Cramming a good diet into a busy life

Having recently joined the millions as another employed, less than cohesive to reality, because I’m now part of a bubble-within-a-bubble, club of sorts, time has become undoubtedly valuable. And that lends me to a) I have really missed blogging b) when I have time to blog, I’m intellectually dilapidated to the point that words are  a bizarre concept to me and c) I wishfully and strive to maintain eating healthy meals. Meals that, suffice to say, are also  packed with energy to pull me through a 10 hour work day (drive time should be inclusive to standard working hours).

The idea of falling into a black-hole of scarfing something… anything down… to pin the rumbling in my stomach has me committed to a few tactics, while I juggle work and home life. Albeit, I’m not the wondrous green-juicing, self-harvesting, health maniac – I do ponder long enough to hold back on products with dubious ingredients and purposefully stock up on well-needed greens.

So, as busy as one might get, I find the following steps promising even when life is seemingly going haywire:

Know what I’m eating. I am, by no means, a nutritional expert. But over the years, with my husband shelling out insider info about the food industry, and having to pay attention to food labels because my children had various food allergies, I now see packaged foods for what they really are. For instance a tub of ice cream or a box of cookies… manifests into a goop of corn syrup in front of my eyes… sticky ugliness that will hug my thighs or my teeth and help my body rot. Egregious, I know, but it’s literally suppressed my inclination for junk food and made natural foods more enticing.

There’s also sufficient talk about how certain ingredients, such as the aforementioned, desensitize our taste buds, leading to us crave more unnatural ingredients.

Planning my weekly meals. I am a busy mom, home-body, and community member. My weekends are never really mine. So yes, planning meals is over-the-top, painful. But I adhere to one principle: keep it simple. I know my body needs protein and high-fiber and hydration. So, I shop for exactly that. I can literally eat the same thing for 5 days in a row for lunch, if need be. Usually a large salad with meat or beans. Based on your nutritional needs you may require other staples. I stock my refrigerator and pantry with enough to last me the whole week and even prep meals on Sundays.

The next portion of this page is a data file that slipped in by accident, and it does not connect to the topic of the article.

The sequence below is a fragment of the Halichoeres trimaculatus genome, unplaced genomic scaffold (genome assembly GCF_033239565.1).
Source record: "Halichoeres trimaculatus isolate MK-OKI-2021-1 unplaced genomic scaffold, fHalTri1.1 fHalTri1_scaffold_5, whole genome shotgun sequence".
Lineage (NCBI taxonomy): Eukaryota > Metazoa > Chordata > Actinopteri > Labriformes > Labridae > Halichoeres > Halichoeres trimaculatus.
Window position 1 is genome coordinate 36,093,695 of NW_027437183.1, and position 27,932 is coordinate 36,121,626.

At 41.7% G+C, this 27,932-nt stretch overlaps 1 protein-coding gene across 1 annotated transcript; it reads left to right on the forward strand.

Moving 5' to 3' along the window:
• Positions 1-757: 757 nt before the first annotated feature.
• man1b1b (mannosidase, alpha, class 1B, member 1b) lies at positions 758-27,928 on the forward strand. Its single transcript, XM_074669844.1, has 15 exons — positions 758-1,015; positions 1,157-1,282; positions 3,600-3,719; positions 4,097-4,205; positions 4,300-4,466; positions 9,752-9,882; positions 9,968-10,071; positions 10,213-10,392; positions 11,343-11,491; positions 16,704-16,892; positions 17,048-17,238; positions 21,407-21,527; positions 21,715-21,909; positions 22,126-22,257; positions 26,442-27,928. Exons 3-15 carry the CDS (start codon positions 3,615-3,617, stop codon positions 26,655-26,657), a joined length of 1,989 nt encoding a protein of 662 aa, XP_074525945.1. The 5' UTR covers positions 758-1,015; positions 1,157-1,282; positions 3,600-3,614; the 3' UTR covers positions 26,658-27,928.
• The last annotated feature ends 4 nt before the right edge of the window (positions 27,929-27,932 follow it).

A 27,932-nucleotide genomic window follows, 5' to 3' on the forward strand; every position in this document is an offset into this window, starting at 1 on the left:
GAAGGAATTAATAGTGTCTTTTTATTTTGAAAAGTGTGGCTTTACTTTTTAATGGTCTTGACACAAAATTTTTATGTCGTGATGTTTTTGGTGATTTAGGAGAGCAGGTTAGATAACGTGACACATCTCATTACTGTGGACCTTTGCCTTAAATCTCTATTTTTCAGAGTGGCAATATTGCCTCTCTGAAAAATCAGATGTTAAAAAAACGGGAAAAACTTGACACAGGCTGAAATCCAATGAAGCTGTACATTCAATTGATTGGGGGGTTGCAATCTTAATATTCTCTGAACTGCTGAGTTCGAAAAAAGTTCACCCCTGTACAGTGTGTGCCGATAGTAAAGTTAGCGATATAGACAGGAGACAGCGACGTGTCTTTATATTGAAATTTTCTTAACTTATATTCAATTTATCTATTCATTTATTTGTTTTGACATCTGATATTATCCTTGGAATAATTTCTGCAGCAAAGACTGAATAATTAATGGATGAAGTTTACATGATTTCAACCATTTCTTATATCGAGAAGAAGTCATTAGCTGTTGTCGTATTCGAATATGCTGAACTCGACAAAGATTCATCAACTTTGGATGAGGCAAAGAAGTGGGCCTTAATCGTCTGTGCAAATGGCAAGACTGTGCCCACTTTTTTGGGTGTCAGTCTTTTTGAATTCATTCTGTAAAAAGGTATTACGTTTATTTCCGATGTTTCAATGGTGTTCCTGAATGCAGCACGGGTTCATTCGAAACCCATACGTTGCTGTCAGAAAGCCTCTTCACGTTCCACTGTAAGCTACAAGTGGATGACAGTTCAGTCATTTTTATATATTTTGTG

I cook. I love eating a variety of foods. I love eating out. But that is one of the leading fall outs of a good diet. Bringing home natural ingredients and fixing a meal lets you decide what you’re dispensing into your body. Compared to the alternative I’d say you’ll have better luck staying healthy.

Snack on fruits and vegetables. I pack 5 lunches every morning. Aside from snacks for my children, I offer myself a variety of sides which almost always consist of fruits and vegetables. Items like olives, carrots, apples and oranges are filling and guilt-free. But I also regularly include other varieties like dates, almonds, homemade stovetop popcorn, and hummus. Dates are officially my dessert alternative. They are sweet and satisfying.

Drink, drink, drink. Hydration is incumbent during a full-day. Although, water alone is not enough to keep me going, I find myself spent without it by mid-day. I honestly don’t consider juices or other drinks an adequate replacement for hydration – but they can be a source of other nutrients.

Take a little time to know the world of food. The food packaging industry has emaciated our connection with actual food and food production. Considering the source of pantry staples and even produce enlists us to be more ethical about food consumption. Awareness helps control how much we eat, promotes eating the right kinds of foods and forces industry leaders to evolve their practices to meet more natural/ healthier standards.

Moderation is key. One of the benefits of eating before your body enters starvation mode, is controlling how fast you chew and how much you scarf down. Moderate your meal size and drink water to offset the lingering feeling of wanting to eat more.

Be thankful. Famine, strife, is all too common a headline in today’s news. Despite the sensational struggles our lives are impacted with, someone else, somewhere else has less than you or I. Intentionally storing less food can prevent waste and assure that we are respecting and acknowledging that food is a blessing. Take time to enjoy your meal. Sit down, impose peace and serenity. Pay attention to your food.

All in all, these are the trends I’ve resorted to for the last few months Before I check out I wanted to share a few specifics on foods I avoid altogether and have incorporated in my diet throughout the past few years, which may benefit you as well…

Something I kicked out of my diet years ago…. Soda. Every kind, even carbonated juices and water.

Something I’ve reduced considerably… sugar… it is a blessing in disguise I tell you!

Something I’ve never had and pray I never do…. Energy drinks. It just feels wrong to attack my innards like that.

Something I’m getting used to… kale… close my eyes and pray to God I continue.

Something I’m so glad I have in my life… olives… especially helpful during these dry, cold months.

Something I’ve continued to eat since I was a child… apples… an apple a day keeps the doctor away.. I have grown up with that engraved in my head.. Thanks Mom.

Something I never go without in my cooking… turmeric powder. Almost never.


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